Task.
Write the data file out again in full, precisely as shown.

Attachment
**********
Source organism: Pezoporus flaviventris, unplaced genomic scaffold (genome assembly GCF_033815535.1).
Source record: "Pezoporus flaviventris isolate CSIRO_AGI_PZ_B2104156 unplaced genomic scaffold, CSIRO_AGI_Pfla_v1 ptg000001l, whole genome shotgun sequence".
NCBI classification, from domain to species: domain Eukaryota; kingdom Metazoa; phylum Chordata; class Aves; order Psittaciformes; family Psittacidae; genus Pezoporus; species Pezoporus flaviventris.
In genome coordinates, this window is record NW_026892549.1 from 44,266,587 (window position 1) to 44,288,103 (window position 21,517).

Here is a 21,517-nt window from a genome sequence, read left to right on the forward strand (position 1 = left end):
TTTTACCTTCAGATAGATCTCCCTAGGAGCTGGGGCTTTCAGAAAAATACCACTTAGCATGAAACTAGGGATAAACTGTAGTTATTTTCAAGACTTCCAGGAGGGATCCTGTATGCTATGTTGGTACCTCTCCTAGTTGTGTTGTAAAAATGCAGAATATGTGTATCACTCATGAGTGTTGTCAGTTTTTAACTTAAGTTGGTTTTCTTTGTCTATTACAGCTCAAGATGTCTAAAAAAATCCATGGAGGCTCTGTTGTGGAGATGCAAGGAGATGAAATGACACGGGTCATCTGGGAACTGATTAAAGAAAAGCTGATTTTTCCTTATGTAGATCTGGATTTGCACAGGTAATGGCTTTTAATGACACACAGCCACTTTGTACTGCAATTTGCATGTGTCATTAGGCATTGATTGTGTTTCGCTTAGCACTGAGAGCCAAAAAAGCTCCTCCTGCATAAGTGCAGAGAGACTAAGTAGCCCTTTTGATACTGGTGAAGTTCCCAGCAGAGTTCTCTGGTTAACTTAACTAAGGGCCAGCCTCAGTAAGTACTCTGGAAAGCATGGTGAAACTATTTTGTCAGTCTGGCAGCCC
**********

Source organism: Pezoporus flaviventris, unplaced genomic scaffold (genome assembly GCF_033815535.1).
Source record: "Pezoporus flaviventris isolate CSIRO_AGI_PZ_B2104156 unplaced genomic scaffold, CSIRO_AGI_Pfla_v1 ptg000001l, whole genome shotgun sequence".
NCBI classification, from domain to species: domain Eukaryota; kingdom Metazoa; phylum Chordata; class Aves; order Psittaciformes; family Psittacidae; genus Pezoporus; species Pezoporus flaviventris.
In genome coordinates, this window is record NW_026892549.1 from 44,266,587 (window position 1) to 44,288,103 (window position 21,517).

Here is a 21,517-nt window from a genome sequence, read left to right on the forward strand (position 1 = left end):
TTTTACCTTCAGATAGATCTCCCTAGGAGCTGGGGCTTTCAGAAAAATACCACTTAGCATGAAACTAGGGATAAACTGTAGTTATTTTCAAGACTTCCAGGAGGGATCCTGTATGCTATGTTGGTACCTCTCCTAGTTGTGTTGTAAAAATGCAGAATATGTGTATCACTCATGAGTGTTGTCAGTTTTTAACTTAAGTTGGTTTTCTTTGTCTATTACAGCTCAAGATGTCTAAAAAAATCCATGGAGGCTCTGTTGTGGAGATGCAAGGAGATGAAATGACACGGGTCATCTGGGAACTGATTAAAGAAAAGCTGATTTTTCCTTATGTAGATCTGGATTTGCACAGGTAATGGCTTTTAATGACACACAGCCACTTTGTACTGCAATTTGCATGTGTCATTAGGCATTGATTGTGTTTCGCTTAGCACTGAGAGCCAAAAAAGCTCCTCCTGCATAAGTGCAGAGAGACTAAGTAGCCCTTTTGATACTGGTGAAGTTCCCAGCAGAGTTCTCTGGTTAACTTAACTAAGGGCCAGCCTCAGTAAGTACTCTGGAAAGCATGGTGAAACTATTTTGTCAGTCTGGCAGCCC